Thanks for the amplification. It does sound very similar to the Solo & Ensemble Fest. Is your program primarily used by private teachers or classroom teachers or both?


Is it possible to know what the Solo and Ensemble Festival is? It is probably not a festival. You stated earlier that you did not think the AMEB was like the RCM, but from the description it sounds very much like the RCM exam:

Quote:
iano exam consists of a student preparing 3 (or 4 in the higher grades) pieces for performance, along with another 2 to show they haven't worked on no more than 3 pieces for the whole year, preparing a set of scales, being given aural tests (in the case of AMEB singing back a melody, clapping a rhythm, identifying the time signature, identifying an interval, singing an interval - that kind of thing), and being given a sight reading test. At the end of all this the examiner asks them general knowledge questions about their pieces (names of notes, durations of notes, explanation of titles, meanings of words, key of piece, and so on).

Each of these items, with the exception of extra pieces, is featured in the RCM exams afaik.


Edited by keystring (07/09/10 11:38 PM)

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#1471610 - 07/10/10 09:16 AM Re: AMEB Exams - too many pieces? and admin too slow? [Re: DadAgain]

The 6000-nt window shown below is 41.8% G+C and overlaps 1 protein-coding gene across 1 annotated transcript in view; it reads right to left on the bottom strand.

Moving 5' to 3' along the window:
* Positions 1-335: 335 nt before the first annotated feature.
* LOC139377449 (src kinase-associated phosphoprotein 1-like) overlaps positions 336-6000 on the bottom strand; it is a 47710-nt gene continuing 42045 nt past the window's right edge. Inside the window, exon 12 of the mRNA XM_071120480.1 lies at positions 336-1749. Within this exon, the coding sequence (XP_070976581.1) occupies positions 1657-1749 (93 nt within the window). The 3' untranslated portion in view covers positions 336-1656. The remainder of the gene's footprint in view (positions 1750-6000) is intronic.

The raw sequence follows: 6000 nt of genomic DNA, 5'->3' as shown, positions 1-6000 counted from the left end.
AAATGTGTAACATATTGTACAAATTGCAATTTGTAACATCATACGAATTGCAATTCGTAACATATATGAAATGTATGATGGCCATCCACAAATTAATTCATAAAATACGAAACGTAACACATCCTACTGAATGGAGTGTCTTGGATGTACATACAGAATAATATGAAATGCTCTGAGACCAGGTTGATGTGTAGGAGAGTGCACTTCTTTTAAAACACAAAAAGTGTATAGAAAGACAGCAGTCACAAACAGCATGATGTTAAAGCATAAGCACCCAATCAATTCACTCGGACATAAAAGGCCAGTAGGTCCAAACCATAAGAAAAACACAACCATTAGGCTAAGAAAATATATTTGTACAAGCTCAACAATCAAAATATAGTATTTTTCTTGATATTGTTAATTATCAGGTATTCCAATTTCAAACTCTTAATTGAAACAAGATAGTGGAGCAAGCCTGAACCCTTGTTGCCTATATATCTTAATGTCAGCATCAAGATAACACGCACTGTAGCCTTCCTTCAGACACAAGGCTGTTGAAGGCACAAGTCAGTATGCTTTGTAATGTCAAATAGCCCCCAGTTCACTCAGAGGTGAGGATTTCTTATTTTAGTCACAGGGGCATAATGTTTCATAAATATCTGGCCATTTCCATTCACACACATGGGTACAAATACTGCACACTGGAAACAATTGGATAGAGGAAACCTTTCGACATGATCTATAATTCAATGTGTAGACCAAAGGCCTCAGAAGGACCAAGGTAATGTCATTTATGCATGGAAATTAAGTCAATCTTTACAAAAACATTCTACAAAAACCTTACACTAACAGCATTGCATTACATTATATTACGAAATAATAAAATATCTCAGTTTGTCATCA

keystring Online   content
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DadAgain - a thought, whereby a small turning around of things might make all the difference. I'll try to explain:

Currently your daughter is learning a small amount of pieces and then has to maintain those pieces until she has enough repertoire to fit the exam. What if she worked on a variety of pieces within the grade first, and then prepared for the exam, taking some of those pieces to full performance level? If the AMEB program is like RCM, then you have a variety of genres and time periods being represented, and the pieces will also reflect different elements of technique and theory. If it is done in this order, she is not treading water with her exam pieces.

Secondly, as per my experiences with my teacher, what is wrong with her moving on to pieces of the next level while waiting for the exam? If she has truly mastered her pieces then they will still be there for her during the exam.